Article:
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Step Where The Law Abiding Wild Things Are

There is an unsettling, but common theme in each of this weekend’s major releases – they all involve tormenting children.  Whether it’s tie-wielding murderers, grieving psychos, or hairy beasts, kids are more likely to be scared than entertained by this week’s multiplex invaders.  First up, a child is murdered, which prompts the ex-spy father to kick some criminal ass in Law Abiding Citizen (Rotten TomatoesMetacritic).

law-abiding-citizen-poster

“”Law Abiding Citizen” is a sizzling hot thriller that will have you on the edge of your seat from start to finish.” Jolene MendezEntertainment Spectrum

I hope theater owners don’t take that as an invitation to shrink seat size.

“A smug, stupid, ridiculous, ham-fisted and morally and ethically reprehensible example of the crypto-fascist and ridiculously reactionary revenge genre that somehow manages to give such things a bad name.” Peter SobczynskieFilmCritic.com

Who knew the revenge genre is secretly pro-fascist?  It should go public, most people hate it anyway.

“There are movies that stretch credibility, there are movies that destroy credibility, and then there’s Law Abiding Citizen.” Matt Pais Metromix.com

Suddenly I’m afraid that Fox news might weaponize this film and use it against Obama.

“We’re supposed to be awed, but a more reasonable response is to giggle. How does a Kevlar tie kill? And if it can, why hasn’t the CIA sent a Kevlar scarf to Osama bin Laden?” Mark Jenkins NPR

Wow, this movie left the NPR guy calling for blood.  I wonder what it would do to me.

“Go anywhere near this idiotic thriller and your brain may break up with you.” Matt Pais Metromix.com

Got it.  I’ll go see something else.  How about a remake of a 1987 domestic thriller: The Stepfather (Rotten TomatoesMetacritic)?

stepfather-poster-0

“100 minutes of dopey behavior and filmmaking inanity wrapped up tight in a bland, gutless PG-13 wooby, taking a proven premise and watering it down to a parade of nonsense created only to tickle gullible teen audiences.” Brian OrndorfBrianOrndorf.com

If the film really is a PG-13 security blanket that tickles teens, it’ll find an audience.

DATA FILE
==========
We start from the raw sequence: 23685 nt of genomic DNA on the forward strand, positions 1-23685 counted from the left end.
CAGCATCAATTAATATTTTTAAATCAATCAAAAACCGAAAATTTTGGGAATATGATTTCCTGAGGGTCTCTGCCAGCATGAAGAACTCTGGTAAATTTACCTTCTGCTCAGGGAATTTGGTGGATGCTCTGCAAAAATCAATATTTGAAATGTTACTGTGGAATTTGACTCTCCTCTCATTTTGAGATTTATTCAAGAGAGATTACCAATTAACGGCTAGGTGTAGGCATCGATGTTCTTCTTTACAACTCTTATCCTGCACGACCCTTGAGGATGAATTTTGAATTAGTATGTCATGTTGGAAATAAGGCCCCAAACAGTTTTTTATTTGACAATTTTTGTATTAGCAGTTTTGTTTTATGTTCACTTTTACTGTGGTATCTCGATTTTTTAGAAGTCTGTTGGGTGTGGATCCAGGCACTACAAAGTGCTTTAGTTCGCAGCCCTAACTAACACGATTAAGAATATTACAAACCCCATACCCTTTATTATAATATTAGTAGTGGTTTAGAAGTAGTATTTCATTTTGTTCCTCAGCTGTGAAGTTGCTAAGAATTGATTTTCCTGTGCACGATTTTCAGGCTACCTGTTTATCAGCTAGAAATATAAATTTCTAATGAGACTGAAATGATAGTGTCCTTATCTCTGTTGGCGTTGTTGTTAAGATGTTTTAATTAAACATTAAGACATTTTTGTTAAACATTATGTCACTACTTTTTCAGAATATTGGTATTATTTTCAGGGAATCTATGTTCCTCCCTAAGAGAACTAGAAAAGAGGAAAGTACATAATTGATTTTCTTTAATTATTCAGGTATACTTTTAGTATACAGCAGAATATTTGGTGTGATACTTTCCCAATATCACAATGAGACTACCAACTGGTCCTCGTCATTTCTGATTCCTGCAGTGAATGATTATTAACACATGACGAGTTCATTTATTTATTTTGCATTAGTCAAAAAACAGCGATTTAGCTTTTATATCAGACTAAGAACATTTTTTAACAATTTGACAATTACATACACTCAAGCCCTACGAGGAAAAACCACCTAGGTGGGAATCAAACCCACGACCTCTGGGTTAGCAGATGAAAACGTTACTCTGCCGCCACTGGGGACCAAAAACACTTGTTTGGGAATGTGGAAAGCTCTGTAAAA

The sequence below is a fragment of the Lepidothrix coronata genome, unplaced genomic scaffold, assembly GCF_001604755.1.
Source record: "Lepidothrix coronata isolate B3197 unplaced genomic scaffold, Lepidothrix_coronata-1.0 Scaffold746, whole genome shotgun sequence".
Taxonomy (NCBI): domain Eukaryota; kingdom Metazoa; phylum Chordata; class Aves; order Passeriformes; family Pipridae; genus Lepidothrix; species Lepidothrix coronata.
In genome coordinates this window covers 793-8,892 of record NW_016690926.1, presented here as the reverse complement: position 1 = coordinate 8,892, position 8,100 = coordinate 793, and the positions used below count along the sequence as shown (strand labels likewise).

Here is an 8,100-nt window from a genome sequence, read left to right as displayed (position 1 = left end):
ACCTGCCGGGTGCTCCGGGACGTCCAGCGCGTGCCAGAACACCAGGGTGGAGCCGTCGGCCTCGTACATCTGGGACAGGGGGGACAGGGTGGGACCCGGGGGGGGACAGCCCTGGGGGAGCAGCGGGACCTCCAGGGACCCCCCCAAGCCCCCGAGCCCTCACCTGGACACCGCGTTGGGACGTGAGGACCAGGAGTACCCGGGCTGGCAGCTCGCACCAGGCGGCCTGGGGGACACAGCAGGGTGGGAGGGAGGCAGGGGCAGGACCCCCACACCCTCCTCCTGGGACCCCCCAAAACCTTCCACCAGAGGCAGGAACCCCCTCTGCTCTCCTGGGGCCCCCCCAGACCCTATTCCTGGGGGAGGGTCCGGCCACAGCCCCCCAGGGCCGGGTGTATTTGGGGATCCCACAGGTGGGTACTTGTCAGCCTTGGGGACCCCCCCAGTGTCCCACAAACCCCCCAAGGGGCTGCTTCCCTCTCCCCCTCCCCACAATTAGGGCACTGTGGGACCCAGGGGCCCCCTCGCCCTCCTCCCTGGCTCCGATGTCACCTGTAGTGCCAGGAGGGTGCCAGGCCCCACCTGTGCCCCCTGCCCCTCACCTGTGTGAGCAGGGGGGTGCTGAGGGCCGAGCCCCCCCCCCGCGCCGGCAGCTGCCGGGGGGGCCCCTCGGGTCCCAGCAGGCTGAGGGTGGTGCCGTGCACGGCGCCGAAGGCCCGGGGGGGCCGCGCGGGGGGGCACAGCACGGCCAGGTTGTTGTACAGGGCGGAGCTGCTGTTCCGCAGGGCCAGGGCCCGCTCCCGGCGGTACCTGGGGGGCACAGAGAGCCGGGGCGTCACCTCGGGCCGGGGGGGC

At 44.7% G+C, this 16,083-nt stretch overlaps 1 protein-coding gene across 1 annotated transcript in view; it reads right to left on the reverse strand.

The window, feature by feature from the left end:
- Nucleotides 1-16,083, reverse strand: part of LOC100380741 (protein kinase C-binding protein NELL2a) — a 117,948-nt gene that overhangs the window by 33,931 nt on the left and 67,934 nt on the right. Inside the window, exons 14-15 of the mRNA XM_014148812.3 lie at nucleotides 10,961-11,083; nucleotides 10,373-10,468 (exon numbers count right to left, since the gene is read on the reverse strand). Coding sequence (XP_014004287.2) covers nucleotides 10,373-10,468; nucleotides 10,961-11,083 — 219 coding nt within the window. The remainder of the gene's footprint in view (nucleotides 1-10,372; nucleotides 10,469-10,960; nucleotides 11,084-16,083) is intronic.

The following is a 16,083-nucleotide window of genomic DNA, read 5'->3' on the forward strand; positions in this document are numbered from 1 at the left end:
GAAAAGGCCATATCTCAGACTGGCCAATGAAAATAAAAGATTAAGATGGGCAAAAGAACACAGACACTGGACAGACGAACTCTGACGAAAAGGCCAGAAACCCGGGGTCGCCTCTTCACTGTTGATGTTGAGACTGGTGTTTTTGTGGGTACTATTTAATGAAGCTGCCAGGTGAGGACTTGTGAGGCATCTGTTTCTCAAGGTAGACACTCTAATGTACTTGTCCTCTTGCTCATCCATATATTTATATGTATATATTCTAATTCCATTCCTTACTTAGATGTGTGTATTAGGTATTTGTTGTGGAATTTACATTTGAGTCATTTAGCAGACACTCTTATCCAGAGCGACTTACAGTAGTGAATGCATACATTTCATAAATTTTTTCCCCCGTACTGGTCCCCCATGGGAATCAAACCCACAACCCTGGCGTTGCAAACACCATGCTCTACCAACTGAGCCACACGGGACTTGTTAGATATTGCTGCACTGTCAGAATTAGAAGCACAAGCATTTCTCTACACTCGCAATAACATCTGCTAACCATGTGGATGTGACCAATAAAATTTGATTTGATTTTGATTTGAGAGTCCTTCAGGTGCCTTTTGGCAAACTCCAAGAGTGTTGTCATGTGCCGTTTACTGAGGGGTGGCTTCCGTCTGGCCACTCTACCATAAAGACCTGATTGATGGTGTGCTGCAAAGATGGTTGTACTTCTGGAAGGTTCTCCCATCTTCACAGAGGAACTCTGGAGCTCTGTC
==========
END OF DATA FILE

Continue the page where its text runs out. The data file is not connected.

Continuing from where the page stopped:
“Comparing the original to this one is like comparing regular basketball to donkey basketball–a perfectly good thing has been needlessly “improved” by making everything bigger and dumber and by allowing a bunch of jackasses to dump all over it.” Peter Sobczynski eFilmCritic.com

If I wanted to watch Donkey Basketball, would I tune in to ESPN, Animal Planet, or MTV?

That's a tough question, he must be lost.

That's a tough question, he must be lost.

“The less said about this quickie slasher the better.” Emanuel Levy EmanuelLevy.Com

Got it.  Moving on.  The best comes last this week with Where The Wild Things Are (Rotten TomatoesMetacritic).

poster_where_the_wild_things_are

While WTWTA is less-likely to torment children compared to the other new releases, critics were divided on the narrative and emotional effects.  Compare this:

“What he’s (Jonze) ended up with strikes me as one of the most empathic and psychologically acute of all movies about childhood — a “Wizard of Oz” for the dysfunctional-family era.” LA Weekly Scott Foundas

With this:

“Jonze has produced a gorgeous $80 million Muppet Movie in the shape of an art film that will bore kids as much as it will depress adults.” Edward Douglas ComingSoon.net

Oh nostalgia

Oh nostalgia

While the general consensus is more “Oz” than “Muppet,” the people with strong emotional ties to the source material might want more assurances.

“With Where the Wild Things Are Jonze has made a work of art that stands up to its source and, in some instances, surpasses it.”  The New York Times Manohla Dargis

“…gets one thing crucially right about the 1963 Maurice Sendak picture book on which it’s based: Max, the young hero, is not a nice kid.” Josh Larsen LarsenOnFilm

The early buzz on this film was that studio executives were not happy with it and threatened to scrap the project.  My guess is they felt like this guy:

“The most daring thing that Jonze and Eggers have done is make a children’s film that might not really be for kids.” San Francisco Chronicle Mick LaSalle

And the execs were worried they couldn’t sell the movie to audiences.  However after seeing the preview, the subsequent hype, and now solid reviews, the moral of the story is that studio execs swing from unchecked optimism to irrational pessimism depending on when their creative project needs to make money.

“The title isn’t a question, but the movie provides an answer: Everywhere.” John Beifuss Commercial Appeal (Memphis, TN)

If the title were a question, this would be the answer.

If the title were a question, this would be the answer.

“Spike Jonze has recently said in interviews that his chief goal …was to try to capture the feeling of being 9. By that measure–by just about any measure, really–he succeeded wildly.” The Onion (A.V. Club) Josh Modell

And this must be why kids shouldn’t see it.  Adults are transformed into 9-year-olds, which means 9-year-olds become zygotes.

“For all the artfulness, the feel of the film is rough-hewn, almost primitive. It’s a fabulous tree house of a movie.” New York Magazine David Edelstein

PDJ always wanted to live in a tree house

PDJ always wanted to live in a tree house

I dream of a tree house like this

I dream of a tree house like this

But I'd settle for this

But I'd settle for this

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2 Responses

  1. now them is some wild things

  2. Where The Wild Things Are is a home run.

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